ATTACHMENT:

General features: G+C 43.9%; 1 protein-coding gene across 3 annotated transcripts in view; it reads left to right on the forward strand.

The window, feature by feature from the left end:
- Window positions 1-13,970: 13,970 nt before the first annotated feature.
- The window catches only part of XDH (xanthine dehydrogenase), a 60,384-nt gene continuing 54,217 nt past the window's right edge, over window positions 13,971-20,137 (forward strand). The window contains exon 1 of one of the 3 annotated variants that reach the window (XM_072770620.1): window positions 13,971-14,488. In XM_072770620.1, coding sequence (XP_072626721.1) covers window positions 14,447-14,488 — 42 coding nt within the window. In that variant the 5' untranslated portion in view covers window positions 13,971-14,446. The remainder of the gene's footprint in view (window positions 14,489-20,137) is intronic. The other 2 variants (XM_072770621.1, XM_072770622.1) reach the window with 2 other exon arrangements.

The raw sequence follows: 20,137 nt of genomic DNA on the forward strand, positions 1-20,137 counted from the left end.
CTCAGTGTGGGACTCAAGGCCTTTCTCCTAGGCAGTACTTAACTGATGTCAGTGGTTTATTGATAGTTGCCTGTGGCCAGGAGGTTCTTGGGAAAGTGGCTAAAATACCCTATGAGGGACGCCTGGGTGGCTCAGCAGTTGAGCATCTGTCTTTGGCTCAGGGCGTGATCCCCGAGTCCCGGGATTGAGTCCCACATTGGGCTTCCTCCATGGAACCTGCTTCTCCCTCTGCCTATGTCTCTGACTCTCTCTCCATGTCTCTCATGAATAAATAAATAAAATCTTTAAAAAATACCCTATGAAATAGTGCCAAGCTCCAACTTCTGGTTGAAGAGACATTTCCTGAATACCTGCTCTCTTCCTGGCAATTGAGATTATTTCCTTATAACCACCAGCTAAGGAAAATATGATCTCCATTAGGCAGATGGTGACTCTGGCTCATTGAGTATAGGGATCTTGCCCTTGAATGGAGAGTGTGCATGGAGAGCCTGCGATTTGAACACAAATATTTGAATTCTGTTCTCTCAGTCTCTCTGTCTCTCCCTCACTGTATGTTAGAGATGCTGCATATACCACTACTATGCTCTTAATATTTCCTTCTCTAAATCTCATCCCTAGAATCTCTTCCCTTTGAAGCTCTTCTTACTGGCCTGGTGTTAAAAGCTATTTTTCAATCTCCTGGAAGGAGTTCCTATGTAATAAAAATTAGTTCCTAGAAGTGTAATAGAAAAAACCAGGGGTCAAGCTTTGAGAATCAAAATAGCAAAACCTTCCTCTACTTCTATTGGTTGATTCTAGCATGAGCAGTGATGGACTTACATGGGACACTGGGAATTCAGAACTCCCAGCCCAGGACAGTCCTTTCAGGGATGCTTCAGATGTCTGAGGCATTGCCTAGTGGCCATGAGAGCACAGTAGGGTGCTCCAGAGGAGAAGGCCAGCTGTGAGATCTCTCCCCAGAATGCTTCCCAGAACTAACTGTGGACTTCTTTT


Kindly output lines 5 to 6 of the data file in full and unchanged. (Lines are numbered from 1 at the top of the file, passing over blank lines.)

The raw sequence follows: 20,137 nt of genomic DNA on the forward strand, positions 1-20,137 counted from the left end.
CTCAGTGTGGGACTCAAGGCCTTTCTCCTAGGCAGTACTTAACTGATGTCAGTGGTTTATTGATAGTTGCCTGTGGCCAGGAGGTTCTTGGGAAAGTGGCTAAAATACCCTATGAGGGACGCCTGGGTGGCTCAGCAGTTGAGCATCTGTCTTTGGCTCAGGGCGTGATCCCCGAGTCCCGGGATTGAGTCCCACATTGGGCTTCCTCCATGGAACCTGCTTCTCCCTCTGCCTATGTCTCTGACTCTCTCTCCATGTCTCTCATGAATAAATAAATAAAATCTTTAAAAAATACCCTATGAAATAGTGCCAAGCTCCAACTTCTGGTTGAAGAGACATTTCCTGAATACCTGCTCTCTTCCTGGCAATTGAGATTATTTCCTTATAACCACCAGCTAAGGAAAATATGATCTCCATTAGGCAGATGGTGACTCTGGCTCATTGAGTATAGGGATCTTGCCCTTGAATGGAGAGTGTGCATGGAGAGCCTGCGATTTGAACACAAATATTTGAATTCTGTTCTCTCAGTCTCTCTGTCTCTCCCTCACTGTATGTTAGAGATGCTGCATATACCACTACTATGCTCTTAATATTTCCTTCTCTAAATCTCATCCCTAGAATCTCTTCCCTTTGAAGCTCTTCTTACTGGCCTGGTGTTAAAAGCTATTTTTCAATCTCCTGGAAGGAGTTCCTATGTAATAAAAATTAGTTCCTAGAAGTGTAATAGAAAAAACCAGGGGTCAAGCTTTGAGAATCAAAATAGCAAAACCTTCCTCTACTTCTATTGGTTGATTCTAGCATGAGCAGTGATGGACTTACATGGGACACTGGGAATTCAGAACTCCCAGCCCAGGACAGTCCTTTCAGGGATGCTTCAGATGTCTGAGGCATTGCCTAGTGGCCATGAGAGCACAGTAGGGTGCTCCAGAGGAGAAGGCCAGCTGTGAGATCTCTCCCCAGAATGCTTCCCAGAACTAACTGTGGACTTCTTTT